We delude. You Decide.

We delude. You Decide.

We delude. You Decide.

A mostly political Weblog.
April 9 2006 3:18 PM

We Delude, You Decide

Do pols actually believe the press clips on immigration?

(Continued from Page 6)

Frame B: "Reward people who have broken the law": Mystery Pollster answers the call to assess the Time "April Fool's Poll" on immigration. He also provides a concise summary of the battle to "frame" the issue (and a one-stop review of the polling so far). ... 5:12 P.M.

Get Frist, but First Get Frist Second! Joe Klein piles on Sen. Frist, citing the "nuclear option" maneuver:

A series of terrible leadership moves have ensued. There was Frist's effort to deploy the "nuclear option" — that is, to perform radical surgery on the Senate's filibuster rules in order to allow votes on President Bush's more extreme judicial appointments. But the nuclear option was thwarted when 14 Senate moderates cut a deal to keep the rules and allow votes on some of the appointees. "We saved him on that," said a G.O.P. staff member involved in the negotiations. "Frist never had the votes he needed for the nuclear option."


Frist sure seems clumsy, but, um, wasn't his "nuclear option" threat, in the end, kind of successful? Kind of wildly successful? By provoking the Gang of 14's compromise, with its "extraordinary circumstances" language, Frist got two quite conservative (and anti-abortion) Supreme Court nominees confirmed. They are now on the court, handing down decisions--what liberal interest groups had been preparing for years to prevent. The vaunted Dem filibuster threat collapsed completely. If Frist pulled this off without having the votes--a bluff!--then doesn't that make him positively brilliant?

Also: Do we need Joe Klein to sloppily amplify the week's CW? ..

P.S.: Do you think it's an accident that Pile-On Frist Week comes when the MSM is pushing the Senate to adopt the Judiciary Committee's semi-amnesty approach while Frist appears to be resisting ... sorry, I mean "pandering"? ...

P.P.S.:  As Luciannenotes, Frist's push for a quick vote  may not produce a result conservatives like. If you opposed the Specter/McCain/Kennedy approach, you might want to stop the MSM stampede and let the backlash build. ... If the Senate does pass a liberal bill the press likes, who will write the first news analysis about how the Majority Leader has finally found his groove? ... Update: Frist's early tough anti-"amnesty" rhetoric may actually turn out to be an effective strategy for selling out the immigration conservatives--i.e., when he pronounces whatever compromise gets cobbled together  to be not an amnesty. Only panderers get to go to China! ...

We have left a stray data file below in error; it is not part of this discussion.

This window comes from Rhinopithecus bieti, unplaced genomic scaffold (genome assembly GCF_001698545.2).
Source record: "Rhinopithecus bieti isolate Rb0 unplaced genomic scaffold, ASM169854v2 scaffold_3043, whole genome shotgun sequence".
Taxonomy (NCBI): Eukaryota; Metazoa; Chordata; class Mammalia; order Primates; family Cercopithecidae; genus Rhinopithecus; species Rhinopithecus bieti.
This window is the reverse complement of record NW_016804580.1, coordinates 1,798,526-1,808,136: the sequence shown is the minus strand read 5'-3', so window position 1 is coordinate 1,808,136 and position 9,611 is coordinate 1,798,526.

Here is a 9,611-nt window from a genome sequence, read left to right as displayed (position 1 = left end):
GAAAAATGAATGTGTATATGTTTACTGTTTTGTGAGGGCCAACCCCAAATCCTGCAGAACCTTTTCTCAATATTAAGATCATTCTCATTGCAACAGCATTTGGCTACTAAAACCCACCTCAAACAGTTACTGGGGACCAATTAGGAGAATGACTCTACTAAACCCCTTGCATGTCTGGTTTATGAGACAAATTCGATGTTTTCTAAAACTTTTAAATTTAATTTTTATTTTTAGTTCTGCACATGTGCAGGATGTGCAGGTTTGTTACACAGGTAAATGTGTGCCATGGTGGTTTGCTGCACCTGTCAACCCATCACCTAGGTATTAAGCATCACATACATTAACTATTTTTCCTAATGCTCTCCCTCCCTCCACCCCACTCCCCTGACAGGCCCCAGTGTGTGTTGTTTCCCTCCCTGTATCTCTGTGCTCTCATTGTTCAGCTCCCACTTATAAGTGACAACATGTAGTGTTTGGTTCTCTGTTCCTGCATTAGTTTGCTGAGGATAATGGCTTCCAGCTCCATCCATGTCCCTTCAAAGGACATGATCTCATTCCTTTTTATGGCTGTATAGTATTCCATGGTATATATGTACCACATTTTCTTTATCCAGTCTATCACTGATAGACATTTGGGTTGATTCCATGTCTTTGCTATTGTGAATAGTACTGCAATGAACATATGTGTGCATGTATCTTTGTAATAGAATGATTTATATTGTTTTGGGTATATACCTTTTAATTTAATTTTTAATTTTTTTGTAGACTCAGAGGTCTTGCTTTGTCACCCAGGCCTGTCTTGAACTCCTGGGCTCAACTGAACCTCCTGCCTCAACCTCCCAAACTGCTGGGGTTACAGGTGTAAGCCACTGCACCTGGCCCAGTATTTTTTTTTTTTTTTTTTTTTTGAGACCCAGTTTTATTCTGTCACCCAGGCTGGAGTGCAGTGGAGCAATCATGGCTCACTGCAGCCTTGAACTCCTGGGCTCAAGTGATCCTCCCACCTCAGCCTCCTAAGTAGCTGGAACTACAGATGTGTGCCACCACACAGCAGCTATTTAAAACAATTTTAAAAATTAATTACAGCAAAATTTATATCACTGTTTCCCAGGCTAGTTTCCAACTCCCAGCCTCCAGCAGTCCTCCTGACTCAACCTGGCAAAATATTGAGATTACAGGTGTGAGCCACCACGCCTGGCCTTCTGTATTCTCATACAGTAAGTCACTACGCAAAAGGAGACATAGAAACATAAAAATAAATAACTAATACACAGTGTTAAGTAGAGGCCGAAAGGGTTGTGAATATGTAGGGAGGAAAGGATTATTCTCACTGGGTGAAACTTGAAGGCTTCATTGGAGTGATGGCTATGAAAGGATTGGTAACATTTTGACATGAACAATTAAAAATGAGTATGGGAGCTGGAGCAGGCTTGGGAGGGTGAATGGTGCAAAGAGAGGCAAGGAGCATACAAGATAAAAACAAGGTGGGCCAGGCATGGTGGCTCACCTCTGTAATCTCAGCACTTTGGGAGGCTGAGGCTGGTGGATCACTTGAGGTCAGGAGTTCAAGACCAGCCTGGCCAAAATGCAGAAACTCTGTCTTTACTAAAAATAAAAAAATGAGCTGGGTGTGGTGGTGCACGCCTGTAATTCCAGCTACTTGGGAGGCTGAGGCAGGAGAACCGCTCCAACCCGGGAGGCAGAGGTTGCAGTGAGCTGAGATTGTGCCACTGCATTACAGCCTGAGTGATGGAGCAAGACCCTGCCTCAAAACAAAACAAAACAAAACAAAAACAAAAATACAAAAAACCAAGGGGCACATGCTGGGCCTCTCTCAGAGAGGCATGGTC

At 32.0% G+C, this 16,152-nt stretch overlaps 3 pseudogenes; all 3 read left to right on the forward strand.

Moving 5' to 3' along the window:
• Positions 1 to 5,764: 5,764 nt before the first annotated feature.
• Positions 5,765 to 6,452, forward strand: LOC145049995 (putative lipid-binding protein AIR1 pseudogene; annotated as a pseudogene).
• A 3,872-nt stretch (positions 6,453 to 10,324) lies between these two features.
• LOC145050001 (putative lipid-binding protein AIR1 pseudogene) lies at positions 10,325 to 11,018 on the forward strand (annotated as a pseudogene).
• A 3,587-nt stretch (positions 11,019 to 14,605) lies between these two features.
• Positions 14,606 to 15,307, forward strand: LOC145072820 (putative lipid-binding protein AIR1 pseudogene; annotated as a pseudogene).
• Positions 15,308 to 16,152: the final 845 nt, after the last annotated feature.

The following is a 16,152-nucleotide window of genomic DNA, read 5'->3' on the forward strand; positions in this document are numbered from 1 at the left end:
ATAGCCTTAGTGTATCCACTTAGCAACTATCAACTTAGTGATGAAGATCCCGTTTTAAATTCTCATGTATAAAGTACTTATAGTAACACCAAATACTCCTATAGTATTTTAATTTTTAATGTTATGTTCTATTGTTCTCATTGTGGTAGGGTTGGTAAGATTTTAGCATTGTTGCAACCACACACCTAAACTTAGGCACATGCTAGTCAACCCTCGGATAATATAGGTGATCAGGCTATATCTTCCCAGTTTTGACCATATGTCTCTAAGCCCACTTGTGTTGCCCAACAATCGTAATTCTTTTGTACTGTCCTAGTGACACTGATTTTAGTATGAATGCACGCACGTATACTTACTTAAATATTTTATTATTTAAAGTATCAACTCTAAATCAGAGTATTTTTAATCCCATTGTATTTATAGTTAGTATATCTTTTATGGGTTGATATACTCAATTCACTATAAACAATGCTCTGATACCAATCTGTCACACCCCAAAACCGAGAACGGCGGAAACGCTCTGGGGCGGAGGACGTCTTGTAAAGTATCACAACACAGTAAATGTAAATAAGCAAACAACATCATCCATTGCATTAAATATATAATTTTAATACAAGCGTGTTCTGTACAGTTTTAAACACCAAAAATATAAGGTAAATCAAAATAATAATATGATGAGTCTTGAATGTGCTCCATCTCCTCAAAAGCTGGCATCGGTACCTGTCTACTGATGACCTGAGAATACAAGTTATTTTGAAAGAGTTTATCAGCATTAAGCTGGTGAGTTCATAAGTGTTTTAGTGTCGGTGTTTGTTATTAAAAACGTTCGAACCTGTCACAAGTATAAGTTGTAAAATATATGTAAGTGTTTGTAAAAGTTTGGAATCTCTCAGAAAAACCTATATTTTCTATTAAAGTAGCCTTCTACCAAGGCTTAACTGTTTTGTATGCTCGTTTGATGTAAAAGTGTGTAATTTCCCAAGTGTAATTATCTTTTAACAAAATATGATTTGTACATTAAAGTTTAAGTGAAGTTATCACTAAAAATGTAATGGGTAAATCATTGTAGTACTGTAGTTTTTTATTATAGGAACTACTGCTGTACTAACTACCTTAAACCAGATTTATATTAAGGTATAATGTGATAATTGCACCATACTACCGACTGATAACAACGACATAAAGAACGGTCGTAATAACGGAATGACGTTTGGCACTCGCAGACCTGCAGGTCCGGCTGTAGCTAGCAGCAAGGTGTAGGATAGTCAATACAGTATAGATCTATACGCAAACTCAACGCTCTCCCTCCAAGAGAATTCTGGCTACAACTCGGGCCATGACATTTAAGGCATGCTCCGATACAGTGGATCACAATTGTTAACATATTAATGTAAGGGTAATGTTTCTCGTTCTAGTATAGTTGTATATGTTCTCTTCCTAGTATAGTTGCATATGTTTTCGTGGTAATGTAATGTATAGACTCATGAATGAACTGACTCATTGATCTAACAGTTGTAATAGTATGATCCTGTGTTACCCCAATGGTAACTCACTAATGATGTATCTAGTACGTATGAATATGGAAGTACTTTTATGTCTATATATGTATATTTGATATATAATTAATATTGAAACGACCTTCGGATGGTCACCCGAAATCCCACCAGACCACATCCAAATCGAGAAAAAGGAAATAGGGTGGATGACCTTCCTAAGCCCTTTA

P.P.P.S.: Who's the whiny "Republican member of the Judiciary Committee" who gave Klein an anti-Frist quote ("He forced us to rush a bill. ... Then he didn't like what we produced and so he filed his own bill, which is dead on delivery. He's not even part of the real negotiations at this point. It's pretty sad.") Sounds a lot like Sen. Lindsey Graham to some GOP Hill aides. ... 2:33 P.M. link

Note to John Dickerson: Why is it a "pander" to oppose legalization of existing illegal immigrants, but "thoughtful, nuanced" statesmanship to embrace the desperate attempt of Republicans to twist policy in order to placate an ethnic interest group because it contains a lot of future swing voters? ...  Dickerson is trying to disguise substantive Respectable Beltway CW--that somehow offering "earned" legalization isn't an "invitation to more lawlessness" **--as a high-minded process objection (to "pandering"). ...  Ronald Reagan and Bill Clinton were similarly criticized for pandering when they denounced the pre-1996 welfare system--"boob bait for Bubbas," said the thoughtful, nuanced Sen. Moynihan said of Clinton's plan. But Reagan and Clinton were right while Moynihan and the respectable Beltway CW (including George Will) were wrong. ...

**--Of course it's an "invitation to more lawlessness." Those who obey the law and wait in Mexico don't get the chance to "earn" legalization in this fashion. They certainly don't get the chance to wait in line and earn legalization while living and working in the United States. Even making existing illegals go to the end of the current queue (as the Senate Judiciary bill claims to do) doesn't wipe out that advantage--the advantage they've reaped of jumping the queue in the first place. The point may be lost on journalists, but it won't be lost on those considering entering illegally in the future. 6:25 P.M.